categories: Cocktail Hour
I feel good about Dallas Braden pitching only the 19th perfect game this week (especially because he hates A-Rod.) By coincidence I have been thinking recently about another astounding baseball feat, one that I consider even more impressive–more perfect–than Braden’s. I am referring, of course, to the day that Dock Ellis threw his no-hitter on acid.
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What started me thinking about good old Dock again? Oddly, it was skiing, or, more specifically, Bode Miller’s performance at the Winter Olympics. One of the oft-repeated (and increasingly irritating) story lines of those Olympics was that this was Miller’s moment of redemption, after an erratic career and the disaster of the Torino Olympics, where he famously drank too much beer and didn’t win a medal. Ya, ya, okay, everybody gets redeemed. But there are some fans, myself included, who see in Miller’s beer swilling, if not his most glorious moment, a part of his appeal. That appeal centers on the fact that he is a throwback to a time before the corporate, overly muscular, perfectly-trained Michael Jordan athletic model to an earlier, long-haired disheveled model. This is the Kenny Stabler winning-a-Super-Bowl-while-hungover model. This is the pre-machine athlete, and some of us see it again when we watch Miller, hands on knees and sucking in air after a run, admitting he is “way out of shape.”
I will now go high-brow and say that part of this appeal is almost Thoreauvian. True, it’s sometimes hard to tell if Miller is really Thoreau-on-skis or just a mumble-headed kid imprinted with his Dad’s hippie philosophy, muttering about wanting to “just go fast.” But at least he is groping toward something that most athletes don’t seem even capable of groping toward, at least he’s thinking, however primitively, that there is something other than winning. “The life that men praise and call successful is but one kind,” said Thoreau. Certainly, the most successful American skier of all time has been praised and called successful plenty. But is the strain of nonconformity, of claiming not to care during the dark times, for real?
Thinking about Miller led me back to thinking about Dock Ellis. Of course Ellis himself was hardly a philosopher-king, and it is proper in these times, to tssk-tssk and wag our finger at his drug use. But let’s put aside morality for a moment, and try to imagine what it felt like and looked like to pitch while tripping. See it as a painter would, the ball swirling toward the plate through Van Gogh whorls, trailing molten flames before it was sucked into and extinguished by the catcher’s mitt. Feel the ball itself, always changing, first the size of a grapefruit—how to throw this thing?—and then golf-ball small. And if the ball fluctuated so did his moods. There were moments of panic–diving for line drives that weren’t—but also moments when he was filled with a pure animal confidence. A pulsing animal rightness. He could smell the corner of the plate if he tried. It was funny almost. How could they hope to hit his fireballs with their little matchsticks?
The day was drizzly, heavy, and he occasionally licked moisture off his own face, or, sitting in the dugout, watched water drop from the roof in small silver worlds. At times he was silent, at others gregarious. He ignored the taboo against talking to others while throwing a no-hitter. “I’m throwing a no-no,” he began telling anyone who was near by the fourth inning. What did superstition matter to him? His fastball was flying off his fingers, coming in low and hard. Even his wildness—he walked eight batters–seemed to cut down on the likelihood of anyone actually hitting the ball. “I had ‘em ducking and diving and hitting off the end of their bats,” he is quoted as saying in Hall’s book. He got in jams but that was when it got most exciting, when it most engaged him. He stared into the batters eyes, knew that batter to be a lesser animal. The ball left his hand and moved and juked as if by its own volition—the ball didn’t want to be hit either—and after a spasm of flailing the inning was over.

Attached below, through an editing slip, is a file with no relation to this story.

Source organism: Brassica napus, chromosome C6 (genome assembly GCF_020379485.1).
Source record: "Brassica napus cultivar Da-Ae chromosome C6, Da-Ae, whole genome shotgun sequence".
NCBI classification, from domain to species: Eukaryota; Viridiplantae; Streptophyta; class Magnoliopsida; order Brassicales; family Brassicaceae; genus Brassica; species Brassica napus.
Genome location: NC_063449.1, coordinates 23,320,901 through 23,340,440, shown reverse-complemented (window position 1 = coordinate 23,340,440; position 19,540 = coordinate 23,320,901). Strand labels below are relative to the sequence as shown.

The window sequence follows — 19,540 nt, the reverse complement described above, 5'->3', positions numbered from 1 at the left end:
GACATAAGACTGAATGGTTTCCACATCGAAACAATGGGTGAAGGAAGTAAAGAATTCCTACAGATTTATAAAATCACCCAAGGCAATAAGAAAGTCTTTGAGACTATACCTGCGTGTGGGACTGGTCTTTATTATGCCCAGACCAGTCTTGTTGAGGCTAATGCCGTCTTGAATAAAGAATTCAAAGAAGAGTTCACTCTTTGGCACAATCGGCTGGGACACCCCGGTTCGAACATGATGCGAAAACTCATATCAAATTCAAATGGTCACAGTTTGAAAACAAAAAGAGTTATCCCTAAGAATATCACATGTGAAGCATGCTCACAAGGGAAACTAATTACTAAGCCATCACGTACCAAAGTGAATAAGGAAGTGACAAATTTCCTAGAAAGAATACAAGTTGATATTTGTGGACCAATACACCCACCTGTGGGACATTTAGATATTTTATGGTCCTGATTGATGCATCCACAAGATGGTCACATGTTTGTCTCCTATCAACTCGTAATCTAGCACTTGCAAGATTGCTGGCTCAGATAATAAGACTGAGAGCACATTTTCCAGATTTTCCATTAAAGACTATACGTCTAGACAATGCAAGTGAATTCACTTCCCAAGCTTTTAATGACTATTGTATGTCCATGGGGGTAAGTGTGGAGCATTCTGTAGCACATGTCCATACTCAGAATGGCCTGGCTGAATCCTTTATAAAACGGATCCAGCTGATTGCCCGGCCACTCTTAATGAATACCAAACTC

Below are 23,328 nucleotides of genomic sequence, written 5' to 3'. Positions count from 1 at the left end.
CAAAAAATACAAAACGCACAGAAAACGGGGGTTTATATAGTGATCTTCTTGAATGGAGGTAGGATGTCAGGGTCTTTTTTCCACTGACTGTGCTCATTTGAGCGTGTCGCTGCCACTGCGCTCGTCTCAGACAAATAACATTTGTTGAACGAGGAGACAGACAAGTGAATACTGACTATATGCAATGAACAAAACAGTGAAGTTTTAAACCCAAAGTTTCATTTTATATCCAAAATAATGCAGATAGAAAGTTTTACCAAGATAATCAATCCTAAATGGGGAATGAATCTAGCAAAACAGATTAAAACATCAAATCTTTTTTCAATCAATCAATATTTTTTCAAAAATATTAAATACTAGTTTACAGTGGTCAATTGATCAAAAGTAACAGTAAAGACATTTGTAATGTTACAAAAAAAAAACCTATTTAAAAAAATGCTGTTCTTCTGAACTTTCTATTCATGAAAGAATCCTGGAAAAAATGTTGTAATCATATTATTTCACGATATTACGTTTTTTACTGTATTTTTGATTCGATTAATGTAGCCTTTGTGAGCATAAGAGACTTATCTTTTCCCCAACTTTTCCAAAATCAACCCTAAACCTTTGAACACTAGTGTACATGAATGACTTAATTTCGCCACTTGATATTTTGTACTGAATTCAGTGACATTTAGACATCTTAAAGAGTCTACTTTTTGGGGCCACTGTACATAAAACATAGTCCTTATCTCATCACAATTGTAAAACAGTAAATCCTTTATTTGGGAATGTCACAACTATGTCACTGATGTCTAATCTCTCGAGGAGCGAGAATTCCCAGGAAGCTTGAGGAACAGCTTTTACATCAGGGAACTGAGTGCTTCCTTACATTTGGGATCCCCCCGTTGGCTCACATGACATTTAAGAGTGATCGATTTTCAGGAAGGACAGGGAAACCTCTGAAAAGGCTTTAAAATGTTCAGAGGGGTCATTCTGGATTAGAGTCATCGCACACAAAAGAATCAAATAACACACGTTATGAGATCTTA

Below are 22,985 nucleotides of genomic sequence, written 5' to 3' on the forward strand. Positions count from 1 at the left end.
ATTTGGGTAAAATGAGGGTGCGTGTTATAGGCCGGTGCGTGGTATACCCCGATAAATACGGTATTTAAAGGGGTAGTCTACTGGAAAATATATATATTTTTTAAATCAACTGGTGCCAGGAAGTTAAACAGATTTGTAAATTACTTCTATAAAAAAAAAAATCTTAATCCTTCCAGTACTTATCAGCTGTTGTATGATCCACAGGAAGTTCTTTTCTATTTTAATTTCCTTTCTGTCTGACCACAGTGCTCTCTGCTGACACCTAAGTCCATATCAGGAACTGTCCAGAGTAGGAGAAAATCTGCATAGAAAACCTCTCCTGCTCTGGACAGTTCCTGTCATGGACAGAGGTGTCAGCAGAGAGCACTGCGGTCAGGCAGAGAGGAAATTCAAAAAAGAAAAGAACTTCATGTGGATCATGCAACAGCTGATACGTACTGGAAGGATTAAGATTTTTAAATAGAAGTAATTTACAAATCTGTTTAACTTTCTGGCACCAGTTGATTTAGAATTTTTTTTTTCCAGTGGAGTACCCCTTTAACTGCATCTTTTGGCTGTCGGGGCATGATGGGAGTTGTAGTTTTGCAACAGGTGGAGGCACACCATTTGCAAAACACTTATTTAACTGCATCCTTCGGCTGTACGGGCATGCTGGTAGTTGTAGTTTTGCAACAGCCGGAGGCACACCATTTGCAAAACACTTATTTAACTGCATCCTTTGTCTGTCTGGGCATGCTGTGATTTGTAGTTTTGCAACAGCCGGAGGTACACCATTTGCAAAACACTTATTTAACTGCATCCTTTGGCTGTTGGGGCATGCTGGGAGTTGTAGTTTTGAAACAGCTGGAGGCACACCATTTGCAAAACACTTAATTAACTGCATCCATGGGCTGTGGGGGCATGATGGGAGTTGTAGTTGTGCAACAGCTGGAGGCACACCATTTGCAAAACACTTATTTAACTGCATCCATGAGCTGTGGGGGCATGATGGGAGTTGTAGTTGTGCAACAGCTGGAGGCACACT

There were two close calls. He felt a sense of surprise, shock even, when the pinch hitter in the seventh ripped the ball—it tore past him in a blaze. The no-no was over, obviously, but then Bill Mazeroski–ancient, creaky Bill—found wings. There he was leaving his feet, flying—flying!—toward the ball. And so Mazeroski became the hero, not just of the 1960 World Series, but of the Great Acid Game, a game that would live on as a different kind of lore, a legend for a different kind of tribe (my tribe). The other was a shoestring catch in the outfield by Matty Alou, but he wasn’t as worried about that one. After the Mazeroski catch he knew it was meant to be and something about the moisture–the elements, the fat molecules of wet air–conspired to hold the ball up, to slow it down long enough for Alou to get under it. On the last out he felt the opposite of nervous. He was a strong animal again, some kind of big cat, a cheetah or leopard maybe, and his arm stretched out long and strong. The last pitch was a strike that he followed through the air all the way into the catcher’s mitt.
P.S. I am not the only one to be inspired by Dock’s feat. Donald Hall (author of maybe the best all-time book about the writing life, Life Work)wrote a book about the pitcher called Dock Ellis and the Country of Baseball.
And finally I just discovered this very funny short film called Dock Ellis & the LSD No-No by James Blagden.
(Does anyone know who did the above art work? I can’t find a name anywhere.)